Segerblom: Nevada will OK bill to restore felons’ voting rights in 2015

CARSON CITY — State Sen. Tick Segerblom said Tuesday he was confident that the Legislature next year will pass a bill to restore voting rights to prisoners convicted of violent felonies once they finish their sentences or are discharged from parole.

“It is very important in the rehabilitation process,” said the Las Vegas Democrat, who won approval of bill in 2011 to restore voting rights to felonies.

His bill, passed on a party-line vote, only to be vetoed by Gov. Brian Sandoval. The governor in his veto message said the right to vote “is a privilege that should not be lightly restored to the few individuals who commit the most egregious crimes in our society.”

Segerblom made his comments in response to an announcement by U.S. Attorney General Eric Holder urging Nevada and 10 other states to repeal laws banning the restoration of voting rights in part because they disproportionately hurt minorities.

Holder also said these laws prevent the full reintegration of prisoners back into society. He cited a Florida study that released inmates whose voting rights are restored are less likely to commit new crimes.

“It is time to fundamentally rethink laws that permanently disenfranchise people who are no longer under federal or state supervision,” Holder added.

Under a Nevada state law passed in 2003, voting rights are restored immediately to inmates when their sentences are discharged unless they were convicted of class A or class B felonies, any felony involving a crime of violence, a sex offense or two or more felonies.

Class A felonies are those involving murders, terrorism, kidnapping, creation of child pornography, sexual assault and child abuse. Class B felonies include possession of child pornography, battery and assault with a deadly weapon.

However, anyone can request that the state Pardons Board restore his or her civil rights, including the right to vote. The Pardons Board meets twice a year and generally considers about 20 civil rights cases per meeting. Often people convicted of drug crimes and relatively minor violent offenses have their civil rights restored.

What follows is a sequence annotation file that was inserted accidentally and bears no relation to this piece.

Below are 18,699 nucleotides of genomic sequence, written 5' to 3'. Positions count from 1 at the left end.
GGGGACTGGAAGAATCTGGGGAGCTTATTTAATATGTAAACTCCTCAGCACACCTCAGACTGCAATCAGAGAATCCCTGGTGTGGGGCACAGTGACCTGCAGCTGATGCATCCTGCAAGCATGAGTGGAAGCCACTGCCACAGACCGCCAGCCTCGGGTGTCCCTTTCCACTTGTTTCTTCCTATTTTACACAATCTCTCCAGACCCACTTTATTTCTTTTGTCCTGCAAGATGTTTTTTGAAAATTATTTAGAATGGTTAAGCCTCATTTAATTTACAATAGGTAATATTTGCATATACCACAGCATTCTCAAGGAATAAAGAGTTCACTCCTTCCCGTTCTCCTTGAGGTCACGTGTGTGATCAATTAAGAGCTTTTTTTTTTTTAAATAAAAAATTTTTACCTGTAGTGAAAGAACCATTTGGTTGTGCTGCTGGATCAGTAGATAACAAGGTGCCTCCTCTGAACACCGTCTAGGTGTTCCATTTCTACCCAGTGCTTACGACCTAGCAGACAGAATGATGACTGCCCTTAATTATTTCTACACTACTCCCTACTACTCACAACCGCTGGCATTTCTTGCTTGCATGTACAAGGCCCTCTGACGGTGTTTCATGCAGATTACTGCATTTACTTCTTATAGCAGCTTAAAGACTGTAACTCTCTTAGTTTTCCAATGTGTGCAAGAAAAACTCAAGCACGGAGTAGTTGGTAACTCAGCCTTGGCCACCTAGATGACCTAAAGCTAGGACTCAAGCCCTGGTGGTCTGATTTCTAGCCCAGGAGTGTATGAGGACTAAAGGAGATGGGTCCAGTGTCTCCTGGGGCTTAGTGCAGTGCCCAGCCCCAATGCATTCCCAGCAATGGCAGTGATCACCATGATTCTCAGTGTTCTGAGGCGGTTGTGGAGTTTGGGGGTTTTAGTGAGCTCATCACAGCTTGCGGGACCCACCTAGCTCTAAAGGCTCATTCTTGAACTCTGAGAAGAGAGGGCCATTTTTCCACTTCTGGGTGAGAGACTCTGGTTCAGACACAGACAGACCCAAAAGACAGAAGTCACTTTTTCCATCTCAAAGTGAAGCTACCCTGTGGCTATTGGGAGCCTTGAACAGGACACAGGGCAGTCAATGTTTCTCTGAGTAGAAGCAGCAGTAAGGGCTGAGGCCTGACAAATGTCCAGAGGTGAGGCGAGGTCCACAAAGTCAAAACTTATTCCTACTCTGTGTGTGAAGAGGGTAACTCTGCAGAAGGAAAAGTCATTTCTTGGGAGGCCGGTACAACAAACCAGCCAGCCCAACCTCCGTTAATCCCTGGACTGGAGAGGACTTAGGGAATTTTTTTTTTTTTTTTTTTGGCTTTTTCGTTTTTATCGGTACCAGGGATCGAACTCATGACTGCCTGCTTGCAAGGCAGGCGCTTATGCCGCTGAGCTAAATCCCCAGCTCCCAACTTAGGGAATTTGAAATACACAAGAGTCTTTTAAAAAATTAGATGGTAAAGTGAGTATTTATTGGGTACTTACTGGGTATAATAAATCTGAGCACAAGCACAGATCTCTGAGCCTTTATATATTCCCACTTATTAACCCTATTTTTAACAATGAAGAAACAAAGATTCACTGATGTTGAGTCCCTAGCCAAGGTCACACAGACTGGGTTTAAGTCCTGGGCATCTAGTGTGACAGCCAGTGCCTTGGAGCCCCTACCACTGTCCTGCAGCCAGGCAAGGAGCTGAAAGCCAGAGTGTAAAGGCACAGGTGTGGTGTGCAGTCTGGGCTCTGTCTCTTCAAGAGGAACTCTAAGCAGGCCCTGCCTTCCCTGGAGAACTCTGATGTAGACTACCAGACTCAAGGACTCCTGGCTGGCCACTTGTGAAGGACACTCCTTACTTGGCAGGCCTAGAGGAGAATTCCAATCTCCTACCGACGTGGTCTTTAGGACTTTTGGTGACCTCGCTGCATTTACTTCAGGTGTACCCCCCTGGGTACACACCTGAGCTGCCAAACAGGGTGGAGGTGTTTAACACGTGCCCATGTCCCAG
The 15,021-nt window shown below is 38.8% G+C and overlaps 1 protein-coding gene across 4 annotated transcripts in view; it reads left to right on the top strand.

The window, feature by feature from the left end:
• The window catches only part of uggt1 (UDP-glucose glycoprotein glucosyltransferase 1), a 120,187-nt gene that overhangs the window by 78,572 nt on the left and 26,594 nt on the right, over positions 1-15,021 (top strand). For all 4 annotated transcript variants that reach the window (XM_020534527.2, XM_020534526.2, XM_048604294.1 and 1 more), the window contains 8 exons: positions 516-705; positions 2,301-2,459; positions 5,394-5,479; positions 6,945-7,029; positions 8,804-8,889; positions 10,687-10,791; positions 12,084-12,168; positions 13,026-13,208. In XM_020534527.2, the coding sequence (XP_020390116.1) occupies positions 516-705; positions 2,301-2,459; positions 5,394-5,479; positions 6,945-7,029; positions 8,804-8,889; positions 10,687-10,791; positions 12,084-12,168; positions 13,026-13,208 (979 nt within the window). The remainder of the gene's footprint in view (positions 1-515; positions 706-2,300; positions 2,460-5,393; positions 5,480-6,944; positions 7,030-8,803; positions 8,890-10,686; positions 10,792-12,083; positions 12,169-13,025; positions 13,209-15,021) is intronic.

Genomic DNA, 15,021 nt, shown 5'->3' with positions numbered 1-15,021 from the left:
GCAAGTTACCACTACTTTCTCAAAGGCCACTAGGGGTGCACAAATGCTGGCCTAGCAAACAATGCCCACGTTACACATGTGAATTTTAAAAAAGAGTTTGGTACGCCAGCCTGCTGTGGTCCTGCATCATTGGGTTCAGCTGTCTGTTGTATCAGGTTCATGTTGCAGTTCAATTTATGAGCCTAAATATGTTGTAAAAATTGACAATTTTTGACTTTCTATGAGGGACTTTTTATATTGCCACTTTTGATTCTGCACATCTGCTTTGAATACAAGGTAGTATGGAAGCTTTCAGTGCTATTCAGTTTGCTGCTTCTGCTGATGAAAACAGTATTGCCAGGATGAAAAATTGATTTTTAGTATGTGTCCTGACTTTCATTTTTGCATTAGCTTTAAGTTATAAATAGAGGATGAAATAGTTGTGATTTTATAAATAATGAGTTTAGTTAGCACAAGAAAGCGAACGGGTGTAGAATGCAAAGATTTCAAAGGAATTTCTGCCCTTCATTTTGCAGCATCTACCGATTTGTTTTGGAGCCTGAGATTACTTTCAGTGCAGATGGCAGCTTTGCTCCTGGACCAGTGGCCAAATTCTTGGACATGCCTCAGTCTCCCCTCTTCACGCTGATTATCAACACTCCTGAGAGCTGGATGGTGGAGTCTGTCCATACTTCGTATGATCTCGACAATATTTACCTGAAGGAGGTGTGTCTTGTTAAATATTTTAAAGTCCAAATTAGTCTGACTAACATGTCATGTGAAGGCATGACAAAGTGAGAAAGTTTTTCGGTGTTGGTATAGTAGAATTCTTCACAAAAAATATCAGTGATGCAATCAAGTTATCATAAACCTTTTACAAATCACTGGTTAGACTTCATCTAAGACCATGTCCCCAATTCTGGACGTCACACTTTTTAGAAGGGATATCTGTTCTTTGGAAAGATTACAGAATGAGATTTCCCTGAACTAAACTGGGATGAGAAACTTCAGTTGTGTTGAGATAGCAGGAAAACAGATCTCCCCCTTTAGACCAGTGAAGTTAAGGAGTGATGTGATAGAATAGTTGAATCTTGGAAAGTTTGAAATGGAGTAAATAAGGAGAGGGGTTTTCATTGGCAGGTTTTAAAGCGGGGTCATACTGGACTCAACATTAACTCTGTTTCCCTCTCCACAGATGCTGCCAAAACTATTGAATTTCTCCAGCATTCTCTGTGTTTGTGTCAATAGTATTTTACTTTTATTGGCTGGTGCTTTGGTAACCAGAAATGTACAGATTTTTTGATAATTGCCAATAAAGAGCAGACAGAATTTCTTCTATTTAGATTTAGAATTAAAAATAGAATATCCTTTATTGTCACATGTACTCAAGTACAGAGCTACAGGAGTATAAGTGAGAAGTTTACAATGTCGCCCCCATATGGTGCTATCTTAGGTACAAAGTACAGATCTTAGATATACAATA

In interviews with The Associated Press in Las Vegas, state Sen. Joe Hardy, R-Boulder City and Tod Story, executive director of the American Civil Liberties Union of Nevada, expressed support for restoring voting rights to felons.

“I don’t look at it as a race issue,” Hardy said. “If someone was honorably released after serving their time and punishment, they’re in a good place for what I’ll call ‘repented.’ At that point, we ought to be as forgiving as our maker is.”

“It is a dirty political game to keep felons from voting,” added Valencia Burch, a Las Vegas businesswoman who organizes Martin Luther King Day events and floated an online petition in 2010 calling for the restoration of voting rights for former state prisoners.

“Generally, people who are incarcerated are black and brown men,” Burch said. “As a result, that voice is being suppressed.”

Holder said in Washington, D.C., that 38 percent of the 5.8 million people who cannot vote because of felony convictions are black.

The Nevada Legislature does not meet until February 2015.

Hardy and retired Sen. Dean Rhoads, R-Tuscarora, were the only Republican senators to vote for Segerblom’s bill in the 2011 Legislature. Former Assemblyman Ed Goedhart, R-Amargosa Valley, also voted for the bill.

At present, Democrats are three Senate and one Assembly vote short of a two-thirds majority needed to override a governor’s veto.

Segerblom said times have changed since 2011 and he is confident that Sandoval can be persuaded to support a bill restoring voting rights to violent felons. He said people today are more concerned about rehabilitating prisoners than adding onto their punishments by denying them voting rights. By restoring voting rights, felons are more inclined to become beneficial members of society, he said.

Segerblom, in the middle of his Senate term, could be a candidate for governor this year, although Sandoval is popular and odds are he will win again.

The Associated Press contributed to this report. Contact Capital Bureau Chief Ed Vogel at or 775-697-3901. Follow him on Twitter @edisonvogel.